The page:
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Ukraine Got its Miracle in Taking Kherson Without a Fight (But Winter Is Coming)

NATO M270 MLRS. Image Credit: Creative Commons.
NATO M270 MLRS. Image Credit: Creative Commons.

On August 6 here in 19FortyFive, I published a military assessment entitled, “Ukraine Needs a Miracle to Drive Russia’s Military out of Kherson” in which I argued Kyiv would need three miracles to retake the oblast of Kherson. In light of Ukraine’s recapture of the city of Kherson, its worth reexamining my arguments against how things have played out since. Possibly of greater importance is looking forward to what might come next.

The Fight for Kherson, Explained

To its great credit, Ukraine produced one of the three needed miracles and succeeded, against the odds, in retaking Kherson city. Capturing the remainder of the oblast, however, will require Kyiv to produce the other two miracles, each progressively more complex than the last.

The first of the three miracles Ukraine needed was for Russia to fail to make changes and adjustments to the Ukrainian offensive in the south so that Zelensky’s troops would be able to overcome the stout defenses. Up until barely two weeks ago, all appearances were that Russia had adjusted to the approaching reality of a Ukrainian drive on Kherson, in that Russia increased the number of troops it had defending the western bank of the Dnipro and reportedly building significant defensive positions in and around the city of Kherson.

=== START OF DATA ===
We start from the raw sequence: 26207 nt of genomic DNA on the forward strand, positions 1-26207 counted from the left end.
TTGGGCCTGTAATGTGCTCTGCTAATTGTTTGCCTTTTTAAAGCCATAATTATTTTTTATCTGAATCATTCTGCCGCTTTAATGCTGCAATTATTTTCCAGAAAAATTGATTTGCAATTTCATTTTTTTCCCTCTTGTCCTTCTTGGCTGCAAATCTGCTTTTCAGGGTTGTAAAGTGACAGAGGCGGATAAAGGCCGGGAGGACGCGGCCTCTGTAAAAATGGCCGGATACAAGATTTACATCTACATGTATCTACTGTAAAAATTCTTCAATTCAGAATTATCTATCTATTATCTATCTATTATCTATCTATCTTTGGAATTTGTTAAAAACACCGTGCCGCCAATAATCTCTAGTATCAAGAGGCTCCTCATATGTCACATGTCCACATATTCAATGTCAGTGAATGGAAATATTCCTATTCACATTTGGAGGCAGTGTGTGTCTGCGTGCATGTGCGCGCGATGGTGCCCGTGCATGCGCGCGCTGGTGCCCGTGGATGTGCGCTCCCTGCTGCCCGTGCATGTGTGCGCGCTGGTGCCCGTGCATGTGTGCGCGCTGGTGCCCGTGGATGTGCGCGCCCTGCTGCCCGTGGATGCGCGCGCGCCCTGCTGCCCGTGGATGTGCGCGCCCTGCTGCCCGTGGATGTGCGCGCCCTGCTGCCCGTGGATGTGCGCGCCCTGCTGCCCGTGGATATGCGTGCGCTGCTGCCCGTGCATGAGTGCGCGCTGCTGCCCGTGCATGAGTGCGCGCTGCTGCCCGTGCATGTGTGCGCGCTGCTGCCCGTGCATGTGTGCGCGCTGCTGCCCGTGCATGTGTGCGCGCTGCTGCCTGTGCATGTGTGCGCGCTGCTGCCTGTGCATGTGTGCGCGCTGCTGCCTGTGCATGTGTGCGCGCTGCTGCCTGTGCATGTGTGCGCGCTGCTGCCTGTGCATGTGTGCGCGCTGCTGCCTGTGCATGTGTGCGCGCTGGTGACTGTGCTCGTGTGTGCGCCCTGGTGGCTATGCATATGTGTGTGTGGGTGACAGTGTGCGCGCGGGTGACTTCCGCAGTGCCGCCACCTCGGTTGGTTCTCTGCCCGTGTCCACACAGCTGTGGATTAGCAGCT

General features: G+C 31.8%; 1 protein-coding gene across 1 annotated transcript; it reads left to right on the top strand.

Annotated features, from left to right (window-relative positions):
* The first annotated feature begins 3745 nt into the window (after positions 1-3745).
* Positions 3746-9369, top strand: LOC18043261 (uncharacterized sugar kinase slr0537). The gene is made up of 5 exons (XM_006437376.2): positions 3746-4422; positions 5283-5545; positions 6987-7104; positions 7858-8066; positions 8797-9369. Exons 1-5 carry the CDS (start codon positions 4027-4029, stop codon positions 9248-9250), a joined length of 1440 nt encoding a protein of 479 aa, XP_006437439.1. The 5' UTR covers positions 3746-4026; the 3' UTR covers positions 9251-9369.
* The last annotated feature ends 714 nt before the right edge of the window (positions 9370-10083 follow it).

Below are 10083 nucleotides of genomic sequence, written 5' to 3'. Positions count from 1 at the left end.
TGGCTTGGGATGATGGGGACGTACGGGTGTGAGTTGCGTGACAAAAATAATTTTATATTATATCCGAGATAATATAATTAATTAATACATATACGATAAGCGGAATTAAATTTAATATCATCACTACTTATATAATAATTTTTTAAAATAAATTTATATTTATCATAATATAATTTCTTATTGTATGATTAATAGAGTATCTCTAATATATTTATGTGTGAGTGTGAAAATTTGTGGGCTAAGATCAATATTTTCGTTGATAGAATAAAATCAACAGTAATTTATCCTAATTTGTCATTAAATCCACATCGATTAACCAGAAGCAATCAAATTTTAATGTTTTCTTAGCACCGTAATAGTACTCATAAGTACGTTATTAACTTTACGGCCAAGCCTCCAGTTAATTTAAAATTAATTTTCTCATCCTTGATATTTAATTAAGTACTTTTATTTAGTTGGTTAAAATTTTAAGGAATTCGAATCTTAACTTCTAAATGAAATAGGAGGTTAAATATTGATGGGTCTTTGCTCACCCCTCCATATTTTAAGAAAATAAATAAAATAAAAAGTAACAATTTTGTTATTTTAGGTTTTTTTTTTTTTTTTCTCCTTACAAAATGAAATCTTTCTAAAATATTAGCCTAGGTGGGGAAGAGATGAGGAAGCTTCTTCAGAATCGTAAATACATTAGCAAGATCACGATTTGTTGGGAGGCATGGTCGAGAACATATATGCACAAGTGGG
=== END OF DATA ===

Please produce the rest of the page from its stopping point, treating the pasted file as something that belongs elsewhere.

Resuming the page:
As recently as October 25, one of Zelensky’s senior advisors, Oleksiy Arestovych, declared that in “Kherson everything is clear. The Russians are replenishing, strengthening their grouping there.” For the Ukrainian military, Arestovych continued, it meant “that nobody is preparing to withdraw. On the contrary, the heaviest of battles is going to take place for Kherson.” Three days later, Ukrainian media reported that another 1,000 Russian troops had been sent to defend Kherson, bringing the total to approximately 30,000.

With such a force, Russia could have built a defensive position that would have imposed a severe cost on any attacking force. One of the reasons cited by Russian Gen. Sergei Surovikin as necessitating the withdrawal was the difficulty in resupplying the Russian garrison at Kherson. Indeed, since July, when Ukraine first started using HIMARS rockets to attack the bridges over the Dniper that Russia used to resupply the city, logistics were indeed seriously hampered.